Michael: That’s a fascinating journey. So you have a pretty good foundation for what you’re doing, growing up around these types of products, working in the industry and I guess that probably helped in giving you a little bit of insight into the actual products you’re studying.

Jerry: Yeah, it gives me some perspective, again some fundamental background we as a company don’t really deal in fundamental analysis, but our research depends on market responses to fundamentals, so it helps us to know the more fundamentals, underlying fundamentals that we know to a market, the better off we are in being able to analyze the seasonal tendencies, is maybe the best way I could put it.

Michael: Yeah, I think that’s one of the most fascinating parts of your website. I think it’s in your subscription service, that you do provide in different months, little summaries of why these seasonals are taking place, why they tend to happen in this way at certain times of the year. One of the things we often talk about is the seasonal tendencies are often times reflecting underlying fundamentals going on in the market. Would you agree with that?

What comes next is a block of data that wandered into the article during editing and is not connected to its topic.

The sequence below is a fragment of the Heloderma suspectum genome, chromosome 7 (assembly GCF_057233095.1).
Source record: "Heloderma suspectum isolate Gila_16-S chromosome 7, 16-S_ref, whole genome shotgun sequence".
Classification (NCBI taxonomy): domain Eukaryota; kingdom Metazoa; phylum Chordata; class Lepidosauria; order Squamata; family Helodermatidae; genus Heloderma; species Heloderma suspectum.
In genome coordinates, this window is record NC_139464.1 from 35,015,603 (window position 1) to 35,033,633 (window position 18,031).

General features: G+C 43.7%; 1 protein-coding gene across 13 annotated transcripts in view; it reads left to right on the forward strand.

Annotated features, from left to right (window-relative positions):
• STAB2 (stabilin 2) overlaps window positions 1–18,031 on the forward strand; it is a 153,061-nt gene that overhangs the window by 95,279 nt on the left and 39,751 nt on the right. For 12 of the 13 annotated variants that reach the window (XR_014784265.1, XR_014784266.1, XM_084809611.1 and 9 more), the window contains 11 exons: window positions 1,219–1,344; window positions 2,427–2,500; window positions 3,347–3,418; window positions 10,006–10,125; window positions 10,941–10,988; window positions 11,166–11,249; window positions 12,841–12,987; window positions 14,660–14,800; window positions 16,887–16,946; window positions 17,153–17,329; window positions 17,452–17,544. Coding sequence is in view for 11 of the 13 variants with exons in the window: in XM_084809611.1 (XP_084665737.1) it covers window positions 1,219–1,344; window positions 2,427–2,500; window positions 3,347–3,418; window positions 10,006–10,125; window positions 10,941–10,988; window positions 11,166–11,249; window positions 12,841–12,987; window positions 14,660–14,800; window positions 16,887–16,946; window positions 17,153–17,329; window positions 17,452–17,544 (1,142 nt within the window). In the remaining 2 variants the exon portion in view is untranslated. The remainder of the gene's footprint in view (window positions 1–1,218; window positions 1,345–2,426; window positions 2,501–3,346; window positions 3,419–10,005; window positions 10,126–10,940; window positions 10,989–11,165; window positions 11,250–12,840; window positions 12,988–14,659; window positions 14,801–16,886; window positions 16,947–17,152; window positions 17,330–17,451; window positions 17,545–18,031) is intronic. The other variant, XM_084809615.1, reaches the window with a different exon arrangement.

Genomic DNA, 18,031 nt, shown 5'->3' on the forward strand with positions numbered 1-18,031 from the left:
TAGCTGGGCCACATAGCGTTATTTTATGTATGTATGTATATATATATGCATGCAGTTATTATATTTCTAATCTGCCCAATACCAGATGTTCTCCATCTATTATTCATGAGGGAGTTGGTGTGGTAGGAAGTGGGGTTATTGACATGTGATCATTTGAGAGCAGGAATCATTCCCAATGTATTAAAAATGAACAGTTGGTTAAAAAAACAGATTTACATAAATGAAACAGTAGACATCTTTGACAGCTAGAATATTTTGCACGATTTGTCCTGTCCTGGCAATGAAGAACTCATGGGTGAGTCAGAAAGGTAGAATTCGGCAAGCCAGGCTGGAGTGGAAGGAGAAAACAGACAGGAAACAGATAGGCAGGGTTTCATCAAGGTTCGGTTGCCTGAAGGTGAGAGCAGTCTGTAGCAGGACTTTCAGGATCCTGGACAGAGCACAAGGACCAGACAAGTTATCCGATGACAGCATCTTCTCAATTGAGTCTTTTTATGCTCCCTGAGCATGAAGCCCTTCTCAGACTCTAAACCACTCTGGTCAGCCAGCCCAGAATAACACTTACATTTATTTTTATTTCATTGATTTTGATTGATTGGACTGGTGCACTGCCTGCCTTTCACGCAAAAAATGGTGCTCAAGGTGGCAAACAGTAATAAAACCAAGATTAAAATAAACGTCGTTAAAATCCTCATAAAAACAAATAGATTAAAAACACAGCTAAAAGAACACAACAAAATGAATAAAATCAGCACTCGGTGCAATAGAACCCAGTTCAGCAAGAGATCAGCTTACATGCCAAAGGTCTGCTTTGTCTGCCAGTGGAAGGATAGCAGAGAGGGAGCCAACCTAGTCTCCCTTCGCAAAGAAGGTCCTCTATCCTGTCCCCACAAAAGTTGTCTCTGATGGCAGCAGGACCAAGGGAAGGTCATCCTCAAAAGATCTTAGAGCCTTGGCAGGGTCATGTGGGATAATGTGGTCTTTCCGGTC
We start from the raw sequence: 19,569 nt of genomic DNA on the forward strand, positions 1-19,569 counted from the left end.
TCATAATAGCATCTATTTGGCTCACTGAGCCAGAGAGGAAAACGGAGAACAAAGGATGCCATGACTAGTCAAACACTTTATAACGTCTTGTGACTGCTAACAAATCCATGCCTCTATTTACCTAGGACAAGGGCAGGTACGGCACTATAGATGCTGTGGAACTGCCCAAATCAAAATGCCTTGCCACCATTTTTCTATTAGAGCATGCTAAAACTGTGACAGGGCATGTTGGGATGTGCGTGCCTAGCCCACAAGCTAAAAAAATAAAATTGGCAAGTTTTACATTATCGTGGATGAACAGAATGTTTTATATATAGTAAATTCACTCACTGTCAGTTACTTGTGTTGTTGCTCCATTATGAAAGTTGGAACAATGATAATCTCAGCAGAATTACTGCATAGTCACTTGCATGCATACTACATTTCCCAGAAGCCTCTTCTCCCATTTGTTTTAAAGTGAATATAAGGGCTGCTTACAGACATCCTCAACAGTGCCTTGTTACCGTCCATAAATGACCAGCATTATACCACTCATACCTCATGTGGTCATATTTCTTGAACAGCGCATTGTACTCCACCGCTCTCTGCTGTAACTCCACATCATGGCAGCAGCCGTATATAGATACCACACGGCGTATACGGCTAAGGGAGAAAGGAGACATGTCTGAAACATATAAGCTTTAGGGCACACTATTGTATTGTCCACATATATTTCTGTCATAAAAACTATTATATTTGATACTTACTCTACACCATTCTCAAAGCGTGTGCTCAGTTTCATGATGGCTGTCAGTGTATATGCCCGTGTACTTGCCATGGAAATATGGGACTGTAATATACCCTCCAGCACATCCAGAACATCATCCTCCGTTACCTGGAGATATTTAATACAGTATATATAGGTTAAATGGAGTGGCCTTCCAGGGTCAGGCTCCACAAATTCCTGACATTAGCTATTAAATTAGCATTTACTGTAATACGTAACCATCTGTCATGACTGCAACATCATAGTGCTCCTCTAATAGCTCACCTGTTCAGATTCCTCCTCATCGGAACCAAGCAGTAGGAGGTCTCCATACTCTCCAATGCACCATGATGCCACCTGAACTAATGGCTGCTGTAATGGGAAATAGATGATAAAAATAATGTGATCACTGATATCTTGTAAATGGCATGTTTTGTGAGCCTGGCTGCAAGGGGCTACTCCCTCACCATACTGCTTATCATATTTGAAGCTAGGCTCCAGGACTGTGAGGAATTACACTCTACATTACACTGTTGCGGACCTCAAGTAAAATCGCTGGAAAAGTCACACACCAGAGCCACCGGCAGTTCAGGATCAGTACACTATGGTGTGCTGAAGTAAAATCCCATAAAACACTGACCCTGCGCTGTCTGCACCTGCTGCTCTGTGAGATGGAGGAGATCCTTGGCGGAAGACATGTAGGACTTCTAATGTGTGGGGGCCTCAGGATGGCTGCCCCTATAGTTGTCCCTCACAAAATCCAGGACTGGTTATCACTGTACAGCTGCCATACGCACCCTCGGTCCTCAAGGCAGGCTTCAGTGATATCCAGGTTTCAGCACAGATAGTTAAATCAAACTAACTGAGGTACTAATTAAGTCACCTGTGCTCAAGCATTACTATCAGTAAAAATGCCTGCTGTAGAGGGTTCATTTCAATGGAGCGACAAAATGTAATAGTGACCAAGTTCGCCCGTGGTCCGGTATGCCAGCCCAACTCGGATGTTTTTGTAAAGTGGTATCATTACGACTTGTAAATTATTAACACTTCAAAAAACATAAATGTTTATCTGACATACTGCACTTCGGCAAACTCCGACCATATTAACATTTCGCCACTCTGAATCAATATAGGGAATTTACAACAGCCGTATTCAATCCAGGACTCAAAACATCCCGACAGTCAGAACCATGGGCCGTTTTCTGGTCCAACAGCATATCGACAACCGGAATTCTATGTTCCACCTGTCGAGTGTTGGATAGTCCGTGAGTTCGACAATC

Jerry: Yes, and, you know, in general I would say they always reflect some kind of underlying fundamental. The problem is, we may not always know it – what that fundamental might be. So like I say, the more you can know of underlying fundamentals of market, the better you understand it’s movement and it’s seasonal movements. Yes, fundamentals drive markets, there’s sentiment and there’s technical studies and there’s momentum trading and so on and so forth. The fundamentals overall are going to drive the market and if you can understand some basic fundamentals, I guess maybe would be my point. Then you can more readily understand it’s seasonal tendencies.

Michael: Sure, that’s a great point. Jerry, I’m going to throw a little broad question to you here. You answer it as you see fit, but for our listeners who maybe don’t understand exactly what a seasonal is and how it’s calculated, can you talk a little bit about that? How you go about defining it and calculating it, how you come up with that chart that we look at?